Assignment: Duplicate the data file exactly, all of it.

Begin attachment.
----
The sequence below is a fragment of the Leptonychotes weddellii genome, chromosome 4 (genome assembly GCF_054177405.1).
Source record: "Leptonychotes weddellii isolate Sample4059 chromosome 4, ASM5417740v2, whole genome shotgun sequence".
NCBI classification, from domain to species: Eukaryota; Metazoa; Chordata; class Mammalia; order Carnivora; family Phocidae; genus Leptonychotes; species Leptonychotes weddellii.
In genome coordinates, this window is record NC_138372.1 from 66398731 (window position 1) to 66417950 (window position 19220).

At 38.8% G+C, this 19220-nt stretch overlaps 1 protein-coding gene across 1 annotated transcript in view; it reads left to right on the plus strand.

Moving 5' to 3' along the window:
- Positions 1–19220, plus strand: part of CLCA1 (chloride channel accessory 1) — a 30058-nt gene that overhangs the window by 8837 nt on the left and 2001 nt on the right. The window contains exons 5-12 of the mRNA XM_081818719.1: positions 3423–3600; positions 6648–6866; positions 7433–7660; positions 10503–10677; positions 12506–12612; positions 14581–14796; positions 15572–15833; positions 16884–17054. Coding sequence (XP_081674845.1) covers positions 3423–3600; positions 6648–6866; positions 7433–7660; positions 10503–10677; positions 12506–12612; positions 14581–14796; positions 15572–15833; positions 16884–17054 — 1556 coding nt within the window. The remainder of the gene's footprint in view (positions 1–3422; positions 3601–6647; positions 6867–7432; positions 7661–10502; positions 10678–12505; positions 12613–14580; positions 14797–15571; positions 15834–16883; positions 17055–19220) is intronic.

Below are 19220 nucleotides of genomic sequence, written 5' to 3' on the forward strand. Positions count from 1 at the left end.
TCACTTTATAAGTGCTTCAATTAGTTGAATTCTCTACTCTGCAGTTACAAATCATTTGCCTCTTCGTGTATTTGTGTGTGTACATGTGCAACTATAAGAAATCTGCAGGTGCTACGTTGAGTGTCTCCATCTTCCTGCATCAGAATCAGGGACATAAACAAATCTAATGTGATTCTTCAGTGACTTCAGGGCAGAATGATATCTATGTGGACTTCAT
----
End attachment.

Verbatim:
The sequence below is a fragment of the Leptonychotes weddellii genome, chromosome 4 (genome assembly GCF_054177405.1).
Source record: "Leptonychotes weddellii isolate Sample4059 chromosome 4, ASM5417740v2, whole genome shotgun sequence".
NCBI classification, from domain to species: Eukaryota; Metazoa; Chordata; class Mammalia; order Carnivora; family Phocidae; genus Leptonychotes; species Leptonychotes weddellii.
In genome coordinates, this window is record NC_138372.1 from 66398731 (window position 1) to 66417950 (window position 19220).

At 38.8% G+C, this 19220-nt stretch overlaps 1 protein-coding gene across 1 annotated transcript in view; it reads left to right on the plus strand.

Moving 5' to 3' along the window:
- Positions 1–19220, plus strand: part of CLCA1 (chloride channel accessory 1) — a 30058-nt gene that overhangs the window by 8837 nt on the left and 2001 nt on the right. The window contains exons 5-12 of the mRNA XM_081818719.1: positions 3423–3600; positions 6648–6866; positions 7433–7660; positions 10503–10677; positions 12506–12612; positions 14581–14796; positions 15572–15833; positions 16884–17054. Coding sequence (XP_081674845.1) covers positions 3423–3600; positions 6648–6866; positions 7433–7660; positions 10503–10677; positions 12506–12612; positions 14581–14796; positions 15572–15833; positions 16884–17054 — 1556 coding nt within the window. The remainder of the gene's footprint in view (positions 1–3422; positions 3601–6647; positions 6867–7432; positions 7661–10502; positions 10678–12505; positions 12613–14580; positions 14797–15571; positions 15834–16883; positions 17055–19220) is intronic.

Below are 19220 nucleotides of genomic sequence, written 5' to 3' on the forward strand. Positions count from 1 at the left end.
TCACTTTATAAGTGCTTCAATTAGTTGAATTCTCTACTCTGCAGTTACAAATCATTTGCCTCTTCGTGTATTTGTGTGTGTACATGTGCAACTATAAGAAATCTGCAGGTGCTACGTTGAGTGTCTCCATCTTCCTGCATCAGAATCAGGGACATAAACAAATCTAATGTGATTCTTCAGTGACTTCAGGGCAGAATGATATCTATGTGGACTTCAT